If anyone was going to mutiny it was most likely to be the British sailors whom the Captain had mistreated.  A lone Irish sailor and a German compatriot had the good sense to go over the side as soon as they had a chance to do so.  But that’s where the riddle of the mutiny comes in.  It was the Greek under their leader, big George Peno, who attacked the Captain and his officers, lashed them together and threw them overboard.  Some weeks later the British sailors who originally complained about sailing with Greeks now mounted a counter mutiny and took an adze to the Greek’s killing two of them.  Sometime thereafter the Caswell, piloted by James Carrick, arrived back in Queenstown to a heroes welcome.  One of the Greek sailors was tried in Cork and executed on the same day as the 63 year old rebel Thomas Crowe. 

In following up the trials and the executions Breathnach makes great use of the contemporary accounts and allows us to relive a period when a double execution was not an uncommon occurrence.  Of the 16 persons who set out from Buenos Aires on the Caswell two jumped ship, four were murdered in the mutiny, two were killed in the counter mutiny, one was hanged in 1876 and another in 1879 and six returned to England.

On 8th February 1899 the Caswell sailed from Newcastle, New South Wales with a cargo of steel, a crew of ten and two apprentices. She was posted missing on 30th August 1899.  Nothing more was ever heard of her or her crew.  “The Riddle of the Caswell Mutiny” is a good read and can be highly recommended as an ideal Christmas present.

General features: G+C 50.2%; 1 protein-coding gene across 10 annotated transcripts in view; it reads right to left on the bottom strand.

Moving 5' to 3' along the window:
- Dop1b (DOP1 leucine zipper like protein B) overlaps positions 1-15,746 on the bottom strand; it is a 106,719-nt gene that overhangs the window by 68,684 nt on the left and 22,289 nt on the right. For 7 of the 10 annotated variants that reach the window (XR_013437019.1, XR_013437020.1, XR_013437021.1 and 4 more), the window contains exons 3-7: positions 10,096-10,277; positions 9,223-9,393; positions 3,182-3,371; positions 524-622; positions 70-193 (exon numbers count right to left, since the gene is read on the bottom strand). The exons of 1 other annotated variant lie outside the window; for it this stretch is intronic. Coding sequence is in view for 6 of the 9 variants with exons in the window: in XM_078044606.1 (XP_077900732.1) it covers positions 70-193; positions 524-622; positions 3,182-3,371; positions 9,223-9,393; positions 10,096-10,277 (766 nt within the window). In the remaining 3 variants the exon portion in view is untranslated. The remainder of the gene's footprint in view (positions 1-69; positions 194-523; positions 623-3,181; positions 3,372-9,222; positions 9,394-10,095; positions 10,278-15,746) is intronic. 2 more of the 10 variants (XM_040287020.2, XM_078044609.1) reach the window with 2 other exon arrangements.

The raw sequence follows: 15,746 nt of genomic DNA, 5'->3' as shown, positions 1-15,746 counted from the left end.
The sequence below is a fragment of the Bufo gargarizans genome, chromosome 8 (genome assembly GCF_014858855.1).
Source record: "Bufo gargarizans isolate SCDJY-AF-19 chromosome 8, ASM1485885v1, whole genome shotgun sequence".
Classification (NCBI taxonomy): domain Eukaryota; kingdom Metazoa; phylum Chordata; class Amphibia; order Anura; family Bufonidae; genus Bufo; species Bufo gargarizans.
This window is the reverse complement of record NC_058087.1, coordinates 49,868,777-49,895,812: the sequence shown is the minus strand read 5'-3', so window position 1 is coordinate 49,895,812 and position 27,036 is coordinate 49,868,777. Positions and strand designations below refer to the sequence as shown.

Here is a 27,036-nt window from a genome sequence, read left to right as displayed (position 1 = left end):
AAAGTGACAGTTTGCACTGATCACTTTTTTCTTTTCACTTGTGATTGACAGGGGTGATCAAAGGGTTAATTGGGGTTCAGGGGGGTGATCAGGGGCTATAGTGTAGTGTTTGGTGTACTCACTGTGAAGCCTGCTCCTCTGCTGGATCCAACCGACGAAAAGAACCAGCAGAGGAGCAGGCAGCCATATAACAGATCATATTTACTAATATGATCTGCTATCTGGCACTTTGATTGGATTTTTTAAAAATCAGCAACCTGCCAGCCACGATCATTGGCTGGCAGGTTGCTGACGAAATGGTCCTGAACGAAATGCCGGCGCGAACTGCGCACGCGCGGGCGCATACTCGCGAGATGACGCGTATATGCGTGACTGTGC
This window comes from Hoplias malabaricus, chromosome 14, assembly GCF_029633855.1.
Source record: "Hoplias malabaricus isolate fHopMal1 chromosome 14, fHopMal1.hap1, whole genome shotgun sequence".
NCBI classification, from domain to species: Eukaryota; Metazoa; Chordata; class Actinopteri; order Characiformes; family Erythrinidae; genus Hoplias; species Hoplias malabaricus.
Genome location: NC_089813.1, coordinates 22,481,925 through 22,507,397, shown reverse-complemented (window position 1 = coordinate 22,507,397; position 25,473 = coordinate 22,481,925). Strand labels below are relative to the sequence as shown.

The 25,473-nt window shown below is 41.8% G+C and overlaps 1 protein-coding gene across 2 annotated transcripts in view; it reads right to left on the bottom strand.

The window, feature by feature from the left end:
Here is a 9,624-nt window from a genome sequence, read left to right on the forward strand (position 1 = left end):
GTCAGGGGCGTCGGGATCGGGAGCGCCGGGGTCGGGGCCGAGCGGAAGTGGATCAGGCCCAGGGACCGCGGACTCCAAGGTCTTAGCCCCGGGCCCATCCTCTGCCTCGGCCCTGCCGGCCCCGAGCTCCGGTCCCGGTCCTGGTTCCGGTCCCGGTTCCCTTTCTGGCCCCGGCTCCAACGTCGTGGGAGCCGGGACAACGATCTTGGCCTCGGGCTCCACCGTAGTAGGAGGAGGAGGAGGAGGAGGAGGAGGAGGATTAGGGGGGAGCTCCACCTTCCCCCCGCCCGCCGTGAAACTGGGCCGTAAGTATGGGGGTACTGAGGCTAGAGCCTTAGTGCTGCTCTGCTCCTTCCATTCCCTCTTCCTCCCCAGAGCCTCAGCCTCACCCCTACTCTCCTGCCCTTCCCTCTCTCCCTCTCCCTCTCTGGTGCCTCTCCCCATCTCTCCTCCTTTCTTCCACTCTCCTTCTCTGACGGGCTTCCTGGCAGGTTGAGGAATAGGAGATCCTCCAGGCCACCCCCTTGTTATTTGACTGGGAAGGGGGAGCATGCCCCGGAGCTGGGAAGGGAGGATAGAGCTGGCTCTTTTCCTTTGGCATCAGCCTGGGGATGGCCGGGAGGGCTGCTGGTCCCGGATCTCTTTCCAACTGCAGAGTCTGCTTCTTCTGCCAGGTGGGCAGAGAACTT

For many Carlovians, Seamus Breathnach may not be a name which gains instant recognition, for in truth, the locals know the big framed man as “Jimmy Fran Walsh”.  I have enjoyed his company for close of thirty years, and never a dull moment has marred our association, even if exasperation has sometimes raised its rasping head, particularly when Seamus gallops away on one of his discursive forays into the life and hard times experienced at the hands of the Irish Christian Brothers.  For you see, we are both products of the Christian Brothers education system, but the legacy it left us is as different as that which marks the economies of our respective towns, Carlow and Athy.

Last Wednesday night in the comfortable surrounds of the Eire Oiges Clubhouse friends of both Seamus Breathnach and “Jimmy Fran” came together to celebrate the launch of his latest literary work.  The book launch was adorned by the presence of another proud Carlovian, Padraig O’Snodaigh, who like Seamus has a sense of history combined with a pioneering Gaelic spirit which makes for fearsome brave individuals unafraid to tilt at institutional windmills which disfigure the landscape of Irish life.  On the night I was an interloper from across the Kildare border, sharing with Carlovians a literary and a convivial occasion in surroundings which must be the envy of every other football club in Ireland.  It was my first visit to the Eire Oige complex which is a wonderfully fine example of what a strong vibrant community can achieve.